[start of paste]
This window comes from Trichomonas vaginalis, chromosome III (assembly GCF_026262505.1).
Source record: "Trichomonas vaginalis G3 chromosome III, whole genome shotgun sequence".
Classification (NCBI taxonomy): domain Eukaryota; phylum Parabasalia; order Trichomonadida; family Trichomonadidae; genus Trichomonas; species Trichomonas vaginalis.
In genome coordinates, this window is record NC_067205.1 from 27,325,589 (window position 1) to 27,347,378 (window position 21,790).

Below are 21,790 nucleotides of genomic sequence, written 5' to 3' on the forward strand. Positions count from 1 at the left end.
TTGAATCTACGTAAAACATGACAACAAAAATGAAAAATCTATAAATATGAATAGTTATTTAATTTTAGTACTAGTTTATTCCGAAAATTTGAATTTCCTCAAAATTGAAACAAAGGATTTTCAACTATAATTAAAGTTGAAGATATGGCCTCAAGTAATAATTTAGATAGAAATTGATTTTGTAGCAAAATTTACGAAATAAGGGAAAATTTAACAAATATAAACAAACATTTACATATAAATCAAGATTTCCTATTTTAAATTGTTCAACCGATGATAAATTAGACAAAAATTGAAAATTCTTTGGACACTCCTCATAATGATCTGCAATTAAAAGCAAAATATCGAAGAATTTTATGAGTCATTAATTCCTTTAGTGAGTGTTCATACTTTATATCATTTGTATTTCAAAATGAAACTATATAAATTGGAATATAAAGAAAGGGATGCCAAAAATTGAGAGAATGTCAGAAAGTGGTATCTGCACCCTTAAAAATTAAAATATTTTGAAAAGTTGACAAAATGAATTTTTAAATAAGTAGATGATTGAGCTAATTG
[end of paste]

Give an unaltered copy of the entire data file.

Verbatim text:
This window comes from Trichomonas vaginalis, chromosome III (assembly GCF_026262505.1).
Source record: "Trichomonas vaginalis G3 chromosome III, whole genome shotgun sequence".
Classification (NCBI taxonomy): domain Eukaryota; phylum Parabasalia; order Trichomonadida; family Trichomonadidae; genus Trichomonas; species Trichomonas vaginalis.
In genome coordinates, this window is record NC_067205.1 from 27,325,589 (window position 1) to 27,347,378 (window position 21,790).

Below are 21,790 nucleotides of genomic sequence, written 5' to 3' on the forward strand. Positions count from 1 at the left end.
TTGAATCTACGTAAAACATGACAACAAAAATGAAAAATCTATAAATATGAATAGTTATTTAATTTTAGTACTAGTTTATTCCGAAAATTTGAATTTCCTCAAAATTGAAACAAAGGATTTTCAACTATAATTAAAGTTGAAGATATGGCCTCAAGTAATAATTTAGATAGAAATTGATTTTGTAGCAAAATTTACGAAATAAGGGAAAATTTAACAAATATAAACAAACATTTACATATAAATCAAGATTTCCTATTTTAAATTGTTCAACCGATGATAAATTAGACAAAAATTGAAAATTCTTTGGACACTCCTCATAATGATCTGCAATTAAAAGCAAAATATCGAAGAATTTTATGAGTCATTAATTCCTTTAGTGAGTGTTCATACTTTATATCATTTGTATTTCAAAATGAAACTATATAAATTGGAATATAAAGAAAGGGATGCCAAAAATTGAGAGAATGTCAGAAAGTGGTATCTGCACCCTTAAAAATTAAAATATTTTGAAAAGTTGACAAAATGAATTTTTAAATAAGTAGATGATTGAGCTAATTG